Lenticular Imaging

Artists have been exploring how to represent depth and 3-dimensionality for centuries. Lenticular printing is a technology in which lenses are used to produce images with an illusion of depth. This type printing has a fascinating history, from seventeenth century Royal portraits, to early corporate advertising, and kitsch memorabilia. Lenticular prints are now coming to the forefront in contemporary art and rightly taking their place in the history of art as a respected artistic medium. Lenticular printing is a technology in which lenticular lenses are used to produce images with an illusion of depth, or the ability to change or move as the image is viewed from different angles.

The technique uses several images, which are sliced into strips and interlaced together. A plastic sheet containing a set amount of linear prism-like lenses is then placed on top perfectly aligned with the images for the 3-dimensional effect to work.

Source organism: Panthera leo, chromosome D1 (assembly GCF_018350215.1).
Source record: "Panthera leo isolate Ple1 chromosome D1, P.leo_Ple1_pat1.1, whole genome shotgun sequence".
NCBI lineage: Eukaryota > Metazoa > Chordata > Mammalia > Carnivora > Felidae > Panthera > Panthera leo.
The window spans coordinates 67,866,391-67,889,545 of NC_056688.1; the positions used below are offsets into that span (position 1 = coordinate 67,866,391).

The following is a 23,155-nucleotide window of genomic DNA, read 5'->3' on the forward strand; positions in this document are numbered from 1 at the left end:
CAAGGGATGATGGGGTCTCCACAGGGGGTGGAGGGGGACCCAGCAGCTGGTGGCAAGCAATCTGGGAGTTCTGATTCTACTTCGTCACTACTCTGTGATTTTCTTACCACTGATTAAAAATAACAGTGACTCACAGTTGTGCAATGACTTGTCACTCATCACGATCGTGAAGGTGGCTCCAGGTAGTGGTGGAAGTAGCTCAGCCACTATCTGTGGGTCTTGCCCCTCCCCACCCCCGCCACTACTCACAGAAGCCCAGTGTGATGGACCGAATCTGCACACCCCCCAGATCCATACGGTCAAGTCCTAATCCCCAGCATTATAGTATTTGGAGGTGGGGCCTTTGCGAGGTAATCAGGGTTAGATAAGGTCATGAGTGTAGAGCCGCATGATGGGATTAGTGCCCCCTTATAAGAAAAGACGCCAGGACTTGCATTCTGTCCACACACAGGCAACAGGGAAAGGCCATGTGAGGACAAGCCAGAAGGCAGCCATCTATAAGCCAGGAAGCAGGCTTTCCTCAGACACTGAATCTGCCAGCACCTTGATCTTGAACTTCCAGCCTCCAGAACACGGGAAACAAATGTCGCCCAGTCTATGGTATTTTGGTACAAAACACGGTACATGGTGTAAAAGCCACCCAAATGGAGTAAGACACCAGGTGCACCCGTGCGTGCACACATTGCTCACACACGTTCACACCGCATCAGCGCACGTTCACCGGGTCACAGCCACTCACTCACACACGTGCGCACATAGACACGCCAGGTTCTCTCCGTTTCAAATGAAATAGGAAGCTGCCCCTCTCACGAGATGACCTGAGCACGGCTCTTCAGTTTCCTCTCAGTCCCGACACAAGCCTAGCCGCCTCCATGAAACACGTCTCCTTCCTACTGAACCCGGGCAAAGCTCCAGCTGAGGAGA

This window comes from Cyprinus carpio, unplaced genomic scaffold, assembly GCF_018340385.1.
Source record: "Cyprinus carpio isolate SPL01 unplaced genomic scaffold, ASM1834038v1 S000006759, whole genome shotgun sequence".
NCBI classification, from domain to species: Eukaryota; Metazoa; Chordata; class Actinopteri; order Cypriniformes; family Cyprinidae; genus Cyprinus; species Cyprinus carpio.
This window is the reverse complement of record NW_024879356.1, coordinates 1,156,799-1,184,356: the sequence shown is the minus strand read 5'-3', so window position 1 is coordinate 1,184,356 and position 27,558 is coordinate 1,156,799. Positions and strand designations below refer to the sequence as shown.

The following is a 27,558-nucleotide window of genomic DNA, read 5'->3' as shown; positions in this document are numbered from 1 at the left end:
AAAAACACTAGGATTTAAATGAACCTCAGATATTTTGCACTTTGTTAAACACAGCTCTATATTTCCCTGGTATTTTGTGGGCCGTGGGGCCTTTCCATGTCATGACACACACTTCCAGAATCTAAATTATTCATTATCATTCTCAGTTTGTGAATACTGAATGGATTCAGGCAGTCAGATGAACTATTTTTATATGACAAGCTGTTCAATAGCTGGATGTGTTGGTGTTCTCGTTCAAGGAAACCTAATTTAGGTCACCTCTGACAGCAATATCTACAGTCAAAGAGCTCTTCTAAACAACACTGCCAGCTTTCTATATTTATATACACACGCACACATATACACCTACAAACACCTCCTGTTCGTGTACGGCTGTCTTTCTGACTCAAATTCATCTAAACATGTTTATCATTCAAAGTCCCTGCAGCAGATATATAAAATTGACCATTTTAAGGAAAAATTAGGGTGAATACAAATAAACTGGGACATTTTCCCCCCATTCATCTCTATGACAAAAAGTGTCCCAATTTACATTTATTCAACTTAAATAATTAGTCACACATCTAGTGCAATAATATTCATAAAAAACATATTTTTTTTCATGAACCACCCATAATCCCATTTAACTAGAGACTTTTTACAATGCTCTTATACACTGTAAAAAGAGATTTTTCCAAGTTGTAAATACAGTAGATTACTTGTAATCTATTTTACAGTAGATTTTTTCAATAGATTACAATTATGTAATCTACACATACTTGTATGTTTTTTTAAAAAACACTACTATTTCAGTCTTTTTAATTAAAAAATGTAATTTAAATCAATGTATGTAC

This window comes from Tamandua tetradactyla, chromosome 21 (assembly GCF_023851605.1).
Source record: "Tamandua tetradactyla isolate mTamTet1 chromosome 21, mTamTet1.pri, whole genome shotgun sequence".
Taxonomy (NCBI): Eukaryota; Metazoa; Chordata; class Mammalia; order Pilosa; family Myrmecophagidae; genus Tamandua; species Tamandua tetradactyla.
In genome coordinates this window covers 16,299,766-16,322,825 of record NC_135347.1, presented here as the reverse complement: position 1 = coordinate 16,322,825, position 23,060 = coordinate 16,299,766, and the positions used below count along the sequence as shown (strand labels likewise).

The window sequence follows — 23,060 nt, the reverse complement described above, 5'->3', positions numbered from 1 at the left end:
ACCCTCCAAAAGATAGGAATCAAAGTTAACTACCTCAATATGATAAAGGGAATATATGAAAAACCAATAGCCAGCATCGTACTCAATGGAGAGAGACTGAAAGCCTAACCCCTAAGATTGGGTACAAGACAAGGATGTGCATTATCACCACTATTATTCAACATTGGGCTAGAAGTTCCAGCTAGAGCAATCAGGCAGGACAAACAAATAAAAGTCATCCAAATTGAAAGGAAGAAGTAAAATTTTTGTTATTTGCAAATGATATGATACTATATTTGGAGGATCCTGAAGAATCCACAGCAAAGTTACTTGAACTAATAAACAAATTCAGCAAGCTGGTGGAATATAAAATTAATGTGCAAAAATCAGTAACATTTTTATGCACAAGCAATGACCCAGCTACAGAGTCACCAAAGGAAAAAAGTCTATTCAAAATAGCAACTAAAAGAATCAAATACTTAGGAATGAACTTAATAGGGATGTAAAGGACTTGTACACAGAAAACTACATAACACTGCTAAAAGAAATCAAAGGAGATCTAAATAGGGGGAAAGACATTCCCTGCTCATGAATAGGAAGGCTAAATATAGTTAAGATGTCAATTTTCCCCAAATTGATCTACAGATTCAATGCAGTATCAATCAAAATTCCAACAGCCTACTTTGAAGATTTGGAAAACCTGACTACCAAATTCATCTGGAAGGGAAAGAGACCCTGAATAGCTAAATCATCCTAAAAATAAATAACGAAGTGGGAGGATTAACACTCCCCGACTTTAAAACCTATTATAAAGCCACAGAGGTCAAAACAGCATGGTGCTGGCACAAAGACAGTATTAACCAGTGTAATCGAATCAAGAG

Depending on where the viewer is standing, each lens acts as a magnifying glass to enlarge and display a different portion of the image. The combination of many lenses working together with many interlaced images creates a three-dimensional horizontal image plane when the viewer looks at the image from a different angle from left to right. This is because each eye views the print from a slightly different angle and sees a different image with different perspective views of the subject, giving the 3D stereoscopic effect.

Lenticular imaging and printing forms an important part of the group’s activity, providing a useful three-dimensional ‘pre-visualization’ tool prior to creating a hologram. 

Higg’s Boson?

Modern Holography Ph.D. reseracher Pearl John exhibited the lenticular “Nanoseconds 1 15×12 inch microlens” (in the video below) at the Royal Society’s Summer Science Exhibition 2012. Dr Alexander Belyaev and CERN for the provided the data, Jon Mitton of 3D for creating the visualisation. Modern Holography’s Sandra Oliveira filmed the lenticulare for this video, with support from DMU AV specialist Jeremy Collingwood.